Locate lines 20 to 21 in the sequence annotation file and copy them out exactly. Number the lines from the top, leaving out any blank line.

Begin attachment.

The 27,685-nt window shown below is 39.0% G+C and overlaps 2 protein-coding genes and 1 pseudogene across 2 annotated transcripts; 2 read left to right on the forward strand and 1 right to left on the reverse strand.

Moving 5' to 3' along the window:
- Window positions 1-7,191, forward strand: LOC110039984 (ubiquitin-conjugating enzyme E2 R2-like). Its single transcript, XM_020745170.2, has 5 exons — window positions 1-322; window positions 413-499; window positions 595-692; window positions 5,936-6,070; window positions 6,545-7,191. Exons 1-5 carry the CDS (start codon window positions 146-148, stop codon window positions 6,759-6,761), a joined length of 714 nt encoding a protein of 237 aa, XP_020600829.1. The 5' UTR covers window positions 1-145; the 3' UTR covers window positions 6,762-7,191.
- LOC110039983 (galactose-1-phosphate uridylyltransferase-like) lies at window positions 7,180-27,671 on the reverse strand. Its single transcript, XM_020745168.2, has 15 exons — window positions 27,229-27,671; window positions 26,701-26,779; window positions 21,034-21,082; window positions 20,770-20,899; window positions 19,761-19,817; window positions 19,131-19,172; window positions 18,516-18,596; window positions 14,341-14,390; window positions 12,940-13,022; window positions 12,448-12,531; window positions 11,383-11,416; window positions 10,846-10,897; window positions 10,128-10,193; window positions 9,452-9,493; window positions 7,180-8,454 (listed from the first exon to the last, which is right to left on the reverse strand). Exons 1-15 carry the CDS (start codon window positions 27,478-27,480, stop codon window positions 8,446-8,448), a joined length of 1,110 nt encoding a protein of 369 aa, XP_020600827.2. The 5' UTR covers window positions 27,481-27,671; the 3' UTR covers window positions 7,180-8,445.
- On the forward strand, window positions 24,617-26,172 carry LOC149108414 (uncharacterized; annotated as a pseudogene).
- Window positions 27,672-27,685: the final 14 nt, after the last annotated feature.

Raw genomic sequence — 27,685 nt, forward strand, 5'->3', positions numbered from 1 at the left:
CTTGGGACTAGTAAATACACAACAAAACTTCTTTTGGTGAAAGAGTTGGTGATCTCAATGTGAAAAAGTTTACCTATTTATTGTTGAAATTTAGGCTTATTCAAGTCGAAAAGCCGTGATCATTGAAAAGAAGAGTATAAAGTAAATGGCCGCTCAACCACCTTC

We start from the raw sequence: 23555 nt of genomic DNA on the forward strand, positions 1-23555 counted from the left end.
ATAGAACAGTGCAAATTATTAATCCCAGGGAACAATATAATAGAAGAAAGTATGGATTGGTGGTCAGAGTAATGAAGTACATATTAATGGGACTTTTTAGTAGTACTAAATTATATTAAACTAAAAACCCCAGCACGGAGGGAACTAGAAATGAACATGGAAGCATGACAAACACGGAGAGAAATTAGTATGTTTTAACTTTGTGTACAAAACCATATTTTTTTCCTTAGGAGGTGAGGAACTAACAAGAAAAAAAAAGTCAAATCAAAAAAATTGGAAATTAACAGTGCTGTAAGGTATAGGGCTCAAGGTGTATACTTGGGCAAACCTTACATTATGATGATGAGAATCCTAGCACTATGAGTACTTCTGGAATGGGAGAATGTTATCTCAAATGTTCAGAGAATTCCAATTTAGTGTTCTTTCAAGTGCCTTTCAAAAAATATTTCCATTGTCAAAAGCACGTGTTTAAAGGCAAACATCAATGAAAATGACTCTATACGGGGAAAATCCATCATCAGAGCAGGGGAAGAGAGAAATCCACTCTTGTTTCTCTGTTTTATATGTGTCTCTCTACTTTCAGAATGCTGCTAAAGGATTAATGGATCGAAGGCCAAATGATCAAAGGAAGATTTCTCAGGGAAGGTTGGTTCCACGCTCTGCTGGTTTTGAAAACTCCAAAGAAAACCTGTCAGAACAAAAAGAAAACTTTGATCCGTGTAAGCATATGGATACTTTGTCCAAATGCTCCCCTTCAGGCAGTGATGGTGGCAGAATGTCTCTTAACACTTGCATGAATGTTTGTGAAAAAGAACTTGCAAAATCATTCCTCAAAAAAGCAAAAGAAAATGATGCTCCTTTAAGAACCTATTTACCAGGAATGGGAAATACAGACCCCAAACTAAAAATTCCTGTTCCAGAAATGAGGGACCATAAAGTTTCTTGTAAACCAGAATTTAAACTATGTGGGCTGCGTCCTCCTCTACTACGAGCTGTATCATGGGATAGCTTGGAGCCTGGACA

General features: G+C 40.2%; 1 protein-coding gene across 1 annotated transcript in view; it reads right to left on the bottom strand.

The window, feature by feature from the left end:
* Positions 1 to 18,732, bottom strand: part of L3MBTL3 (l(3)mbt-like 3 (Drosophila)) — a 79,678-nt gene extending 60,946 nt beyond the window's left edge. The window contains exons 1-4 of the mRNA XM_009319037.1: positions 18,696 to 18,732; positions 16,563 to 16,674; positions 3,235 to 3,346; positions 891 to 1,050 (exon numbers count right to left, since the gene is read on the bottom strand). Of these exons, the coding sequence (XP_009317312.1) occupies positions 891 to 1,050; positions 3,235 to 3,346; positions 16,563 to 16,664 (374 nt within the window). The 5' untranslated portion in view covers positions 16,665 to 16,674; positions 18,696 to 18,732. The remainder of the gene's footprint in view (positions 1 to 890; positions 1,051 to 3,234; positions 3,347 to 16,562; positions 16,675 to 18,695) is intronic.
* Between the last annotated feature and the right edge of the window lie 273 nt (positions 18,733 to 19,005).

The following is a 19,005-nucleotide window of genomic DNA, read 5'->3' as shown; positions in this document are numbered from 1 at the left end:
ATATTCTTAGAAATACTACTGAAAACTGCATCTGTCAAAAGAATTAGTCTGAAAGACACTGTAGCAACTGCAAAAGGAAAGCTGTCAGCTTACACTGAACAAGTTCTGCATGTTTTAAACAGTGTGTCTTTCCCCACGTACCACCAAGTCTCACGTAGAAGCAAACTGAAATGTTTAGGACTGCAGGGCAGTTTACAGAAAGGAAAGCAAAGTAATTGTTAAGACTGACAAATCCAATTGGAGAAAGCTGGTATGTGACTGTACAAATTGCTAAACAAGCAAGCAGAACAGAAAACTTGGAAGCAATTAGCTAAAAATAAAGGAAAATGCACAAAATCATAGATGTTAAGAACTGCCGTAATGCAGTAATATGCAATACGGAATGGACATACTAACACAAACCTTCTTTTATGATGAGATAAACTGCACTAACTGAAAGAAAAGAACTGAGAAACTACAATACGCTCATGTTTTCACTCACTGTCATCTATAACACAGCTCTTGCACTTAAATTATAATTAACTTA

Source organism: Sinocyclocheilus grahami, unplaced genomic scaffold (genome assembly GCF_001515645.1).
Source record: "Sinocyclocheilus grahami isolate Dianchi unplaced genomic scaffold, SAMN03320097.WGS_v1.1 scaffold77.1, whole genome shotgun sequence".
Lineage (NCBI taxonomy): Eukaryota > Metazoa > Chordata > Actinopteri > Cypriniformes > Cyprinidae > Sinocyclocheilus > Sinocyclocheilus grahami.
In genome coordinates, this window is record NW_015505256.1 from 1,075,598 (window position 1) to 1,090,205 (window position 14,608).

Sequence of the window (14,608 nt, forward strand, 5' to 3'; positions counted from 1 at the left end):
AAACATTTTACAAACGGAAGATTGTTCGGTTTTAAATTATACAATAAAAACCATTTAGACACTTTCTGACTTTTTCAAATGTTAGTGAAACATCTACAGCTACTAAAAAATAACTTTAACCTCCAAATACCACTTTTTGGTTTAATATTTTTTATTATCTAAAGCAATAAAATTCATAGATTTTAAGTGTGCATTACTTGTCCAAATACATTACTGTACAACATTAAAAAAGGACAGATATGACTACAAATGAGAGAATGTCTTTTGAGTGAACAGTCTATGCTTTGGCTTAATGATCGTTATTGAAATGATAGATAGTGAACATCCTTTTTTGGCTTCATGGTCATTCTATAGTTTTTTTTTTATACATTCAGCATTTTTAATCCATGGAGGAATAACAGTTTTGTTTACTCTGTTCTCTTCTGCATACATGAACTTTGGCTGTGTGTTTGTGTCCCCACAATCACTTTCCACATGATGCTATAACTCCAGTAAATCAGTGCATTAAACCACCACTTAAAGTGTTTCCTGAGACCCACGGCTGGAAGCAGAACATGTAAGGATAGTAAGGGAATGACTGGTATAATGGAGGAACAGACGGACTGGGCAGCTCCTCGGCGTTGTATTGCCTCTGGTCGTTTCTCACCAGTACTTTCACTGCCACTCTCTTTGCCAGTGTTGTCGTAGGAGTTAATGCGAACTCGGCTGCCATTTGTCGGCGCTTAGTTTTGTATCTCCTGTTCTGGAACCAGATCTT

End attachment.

In genome coordinates, this window is record NW_015505256.1 from 1,075,598 (window position 1) to 1,090,205 (window position 14,608).

Sequence of the window (14,608 nt, forward strand, 5' to 3'; positions counted from 1 at the left end):